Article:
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Bush Veto Of House Farm Bill Because Of Being Too Generous

WASHINGTON (AP) _ President Bush would veto a multibillion-dollar House bill extending government farm and nutrition programs because it doesn't do enough to reduce subsidies to growers, Agriculture Secretary Mike Johanns said Wednesday.

The House is expected to begin consideration of the five-year farm bill Thursday. House Speaker Nancy Pelosi, D-Calif., has backed the legislation but has faced criticism from groups who say it doesn't go far enough to trim government programs.

The bill, approved unanimously by the House Agriculture Committee last week, contains modest attempts at reform. It would ban federal subsidies to farmers with incomes averaging more than $1 million a year and stop farmers from collecting payments for multiple farm businesses.

Pelosi called the legislation a ``critical first step for reform.'' But Johanns said the millionaires proposal would only affect about 7,000 farmers, noting that the administration has suggested limiting subsidies for those with incomes of more than $200,000. That proposal would affect 38,000 farmers, Johanns said.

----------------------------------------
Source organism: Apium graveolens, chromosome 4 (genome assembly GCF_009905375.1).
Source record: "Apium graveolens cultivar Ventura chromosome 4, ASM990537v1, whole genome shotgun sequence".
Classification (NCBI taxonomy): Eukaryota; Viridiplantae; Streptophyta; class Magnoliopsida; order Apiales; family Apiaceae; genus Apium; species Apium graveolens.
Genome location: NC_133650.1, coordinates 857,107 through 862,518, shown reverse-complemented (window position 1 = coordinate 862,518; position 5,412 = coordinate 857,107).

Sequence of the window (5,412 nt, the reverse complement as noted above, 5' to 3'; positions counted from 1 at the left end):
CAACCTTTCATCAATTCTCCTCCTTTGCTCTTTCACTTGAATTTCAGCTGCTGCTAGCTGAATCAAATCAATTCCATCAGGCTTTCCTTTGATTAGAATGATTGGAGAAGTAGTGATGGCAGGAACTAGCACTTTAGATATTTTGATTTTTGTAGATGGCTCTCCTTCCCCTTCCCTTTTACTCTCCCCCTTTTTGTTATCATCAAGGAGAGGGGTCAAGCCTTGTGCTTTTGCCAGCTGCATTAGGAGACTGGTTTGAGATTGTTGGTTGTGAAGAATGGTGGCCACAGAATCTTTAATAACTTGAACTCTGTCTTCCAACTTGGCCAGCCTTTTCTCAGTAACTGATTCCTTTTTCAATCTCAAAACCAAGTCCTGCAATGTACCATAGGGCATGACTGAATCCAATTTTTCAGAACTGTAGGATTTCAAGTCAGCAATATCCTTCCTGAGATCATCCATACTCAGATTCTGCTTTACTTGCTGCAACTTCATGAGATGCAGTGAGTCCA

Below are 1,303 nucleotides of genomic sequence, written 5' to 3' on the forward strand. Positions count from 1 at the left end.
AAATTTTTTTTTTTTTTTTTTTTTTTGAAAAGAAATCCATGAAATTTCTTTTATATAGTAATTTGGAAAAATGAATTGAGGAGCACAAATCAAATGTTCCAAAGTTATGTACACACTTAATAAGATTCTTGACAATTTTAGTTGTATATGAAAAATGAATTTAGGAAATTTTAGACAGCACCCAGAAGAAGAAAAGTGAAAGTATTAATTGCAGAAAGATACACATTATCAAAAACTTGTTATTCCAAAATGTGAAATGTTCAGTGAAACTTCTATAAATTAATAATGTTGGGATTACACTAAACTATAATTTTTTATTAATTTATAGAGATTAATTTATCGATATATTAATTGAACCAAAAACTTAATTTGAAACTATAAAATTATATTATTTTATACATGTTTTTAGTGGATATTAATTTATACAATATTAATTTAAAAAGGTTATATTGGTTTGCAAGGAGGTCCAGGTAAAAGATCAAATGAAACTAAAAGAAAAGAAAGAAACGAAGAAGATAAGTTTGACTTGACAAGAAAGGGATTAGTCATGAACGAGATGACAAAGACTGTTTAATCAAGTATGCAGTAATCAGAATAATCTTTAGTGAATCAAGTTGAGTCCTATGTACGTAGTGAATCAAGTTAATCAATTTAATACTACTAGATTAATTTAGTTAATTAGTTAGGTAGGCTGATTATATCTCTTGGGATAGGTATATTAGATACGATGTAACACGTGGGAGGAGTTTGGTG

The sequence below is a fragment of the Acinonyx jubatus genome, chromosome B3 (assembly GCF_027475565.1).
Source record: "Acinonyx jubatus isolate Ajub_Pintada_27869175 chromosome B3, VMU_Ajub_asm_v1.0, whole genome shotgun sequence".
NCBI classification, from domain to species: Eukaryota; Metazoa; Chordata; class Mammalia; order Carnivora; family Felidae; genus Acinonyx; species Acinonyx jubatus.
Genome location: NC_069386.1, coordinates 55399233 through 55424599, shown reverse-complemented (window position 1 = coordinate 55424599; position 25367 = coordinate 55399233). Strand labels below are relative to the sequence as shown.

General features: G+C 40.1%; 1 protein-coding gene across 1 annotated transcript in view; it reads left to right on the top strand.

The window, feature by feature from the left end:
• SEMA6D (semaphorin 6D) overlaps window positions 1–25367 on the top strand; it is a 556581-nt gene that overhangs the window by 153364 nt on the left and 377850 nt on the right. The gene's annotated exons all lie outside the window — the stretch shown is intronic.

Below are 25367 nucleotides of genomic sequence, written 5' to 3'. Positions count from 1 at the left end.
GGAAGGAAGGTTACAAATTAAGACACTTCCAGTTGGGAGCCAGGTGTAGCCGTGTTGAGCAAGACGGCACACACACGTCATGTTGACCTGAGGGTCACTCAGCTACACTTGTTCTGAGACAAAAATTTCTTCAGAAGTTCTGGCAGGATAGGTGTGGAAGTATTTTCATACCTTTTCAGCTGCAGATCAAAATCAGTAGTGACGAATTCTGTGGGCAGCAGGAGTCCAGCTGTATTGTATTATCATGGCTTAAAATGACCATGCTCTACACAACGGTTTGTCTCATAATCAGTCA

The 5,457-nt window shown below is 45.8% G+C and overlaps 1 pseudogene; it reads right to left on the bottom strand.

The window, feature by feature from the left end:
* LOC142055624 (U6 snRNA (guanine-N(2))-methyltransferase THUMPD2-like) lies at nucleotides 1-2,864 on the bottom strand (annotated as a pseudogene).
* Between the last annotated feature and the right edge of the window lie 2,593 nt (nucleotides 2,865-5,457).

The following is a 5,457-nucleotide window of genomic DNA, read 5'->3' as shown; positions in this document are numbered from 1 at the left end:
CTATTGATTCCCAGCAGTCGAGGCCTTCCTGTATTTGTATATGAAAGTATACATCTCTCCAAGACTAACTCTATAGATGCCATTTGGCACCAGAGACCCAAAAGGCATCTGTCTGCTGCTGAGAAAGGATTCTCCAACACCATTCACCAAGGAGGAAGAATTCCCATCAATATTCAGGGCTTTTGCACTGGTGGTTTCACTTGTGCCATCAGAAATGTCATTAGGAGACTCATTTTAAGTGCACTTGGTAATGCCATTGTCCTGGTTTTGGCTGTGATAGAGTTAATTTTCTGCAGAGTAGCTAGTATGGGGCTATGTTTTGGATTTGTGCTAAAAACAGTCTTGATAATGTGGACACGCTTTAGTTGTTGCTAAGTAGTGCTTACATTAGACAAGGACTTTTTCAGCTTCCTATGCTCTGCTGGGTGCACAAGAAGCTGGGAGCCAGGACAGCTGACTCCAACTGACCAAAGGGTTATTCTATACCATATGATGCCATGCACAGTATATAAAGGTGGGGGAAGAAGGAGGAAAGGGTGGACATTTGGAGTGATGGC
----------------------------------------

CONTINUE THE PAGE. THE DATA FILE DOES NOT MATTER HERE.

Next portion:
``There is a point at which people graduate from receiving government cash subsidies,'' Johanns told reporters Wednesday. ``We believe the bill put forth by the committee misses a major opportunity.''

Johanns also criticized a proposal by Rep. Lloyd Doggett, D-Texas, to pay for $4 billion in nutrition and food stamp programs by taxing overseas businesses that have subsidiaries in the United States. Doggett is on the Ways and Means Committee, which is charged with finding the nutrition money.

``I find it unacceptable to raise taxes to pay for a farm bill that contains virtually no reform,'' Johanns said.

Republicans on the Agriculture panel have supported the committee bill but have said they would not want to vote for a bill that raises taxes.

Johanns praised a proposed amendment by Reps. Ron Kind, D-Wis., Jeff Flake, R-Ariz., and others to further cut back on subsidies and steer more money toward conservation, aid for specialty crops like fruits and vegetables, and nutrition and rural development programs.

``We see that as a real attempt at reform,'' Johanns said.

Kind's effort, which he said could cost $13 billion less, has divided Democrats and caused concern among farm-state lawmakers who argue it would devastate agricultural programs and cost the party its newly won majority.
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